If the cause of the iron deficiency isn’t readily apparent (e.g., a kid who has a really poor diet), your pediatrician may also do further testing to help determine the cause.

Why not just treat anemia?

Iron is a tricky little mineral. If you take too much, you can get iron toxicity (and damage the liver). If you don’t get enough, you have all the problems associated with iron deficiency. Iron supplementation and following levels should be directed under the care of a physician.

How is anemia treated?

In addition to correcting the underlying cause (e.g., eating an iron rich diet or stopping internal bleeding), your pediatrician will recommend iron supplementation. Usually the supplementation is with oral ferrous sulfate. Ideally it is given 2-3 times a day (to improve absorption). I warn you that liquid iron preparations taste bad and kids don’t like them. A little trick that I have learned over time is that chocolate syrup has a strong flavor and can hide the taste of the medicine if needs be. When you look at the potential badness that happens from not treating, it will motivate you as the parent to fight the medicine fight if needs be. Treatment typically lasts a few months (between 2-6 months). It is also common to have follow-up blood tests to monitor treatment. Please note that while vitamins with iron can help maintain a child’s iron once normal, vitamins are not enough to treat iron deficiency. FYI, vitamin C helps improve iron absorption, while calcium inhibits iron absorption.

It is also worth mentioning that in extreme cases a blood transfusion or iron infusion (IV) may be the treatment of choice. These cases are usually involving kids with severe symptoms (unstable) or active, uncontrolled bleeding.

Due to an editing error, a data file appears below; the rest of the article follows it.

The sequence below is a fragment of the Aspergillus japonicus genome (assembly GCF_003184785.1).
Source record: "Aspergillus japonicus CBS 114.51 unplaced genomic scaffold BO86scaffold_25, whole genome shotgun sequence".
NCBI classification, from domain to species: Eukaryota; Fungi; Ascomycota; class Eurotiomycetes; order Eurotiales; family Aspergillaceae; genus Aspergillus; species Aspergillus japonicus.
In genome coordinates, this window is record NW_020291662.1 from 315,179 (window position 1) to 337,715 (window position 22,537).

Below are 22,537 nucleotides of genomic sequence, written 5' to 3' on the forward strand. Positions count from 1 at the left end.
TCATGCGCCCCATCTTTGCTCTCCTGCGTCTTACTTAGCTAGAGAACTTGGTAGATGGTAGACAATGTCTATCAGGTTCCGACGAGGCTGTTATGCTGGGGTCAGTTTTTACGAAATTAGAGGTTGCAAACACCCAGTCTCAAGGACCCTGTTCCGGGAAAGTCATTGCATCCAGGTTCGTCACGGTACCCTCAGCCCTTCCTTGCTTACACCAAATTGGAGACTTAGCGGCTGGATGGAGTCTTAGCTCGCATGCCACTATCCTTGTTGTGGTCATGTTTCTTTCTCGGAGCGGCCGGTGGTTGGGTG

Screening:

Your pediatrician should have some sort of screening plan as part of the regular well child checks. In my office, we do routine hemoglobin checks at the 1-year, kindergarten, and junior high physicals (or in girls, once they have started having their periods). In addition, I will screen any child who is at risk or has symptoms sooner. In my office, if the screened hemoglobin is low, I will then do the complete testing (including CBC, iron, TIBC, and ferritin) to ensure a true positive and help guide treatment.

If you have concerns about your child potentially being iron deficient, make sure and bring it up with your pediatrician.

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About The Author

Dr. Monica Wonnacott

I'm a pediatrician and a mom. I've been doing this doctor thing for 10 years, and love it. I'm known for giving parents the straight scoop without always sugar-coating it. And I believe in educating parents. The more you know, the better care you give your kids.

Dr. Monica Wonnacott


I'm a pediatrician and a mom. PediatricAnswers.com is my blog where parents can get the straight scoop on their child's health, largely based on my experience in the office and at home. I don't diagnose on the site, so please don't ask. These are just my opinions. Use this site as a resource. And trust your parent gut.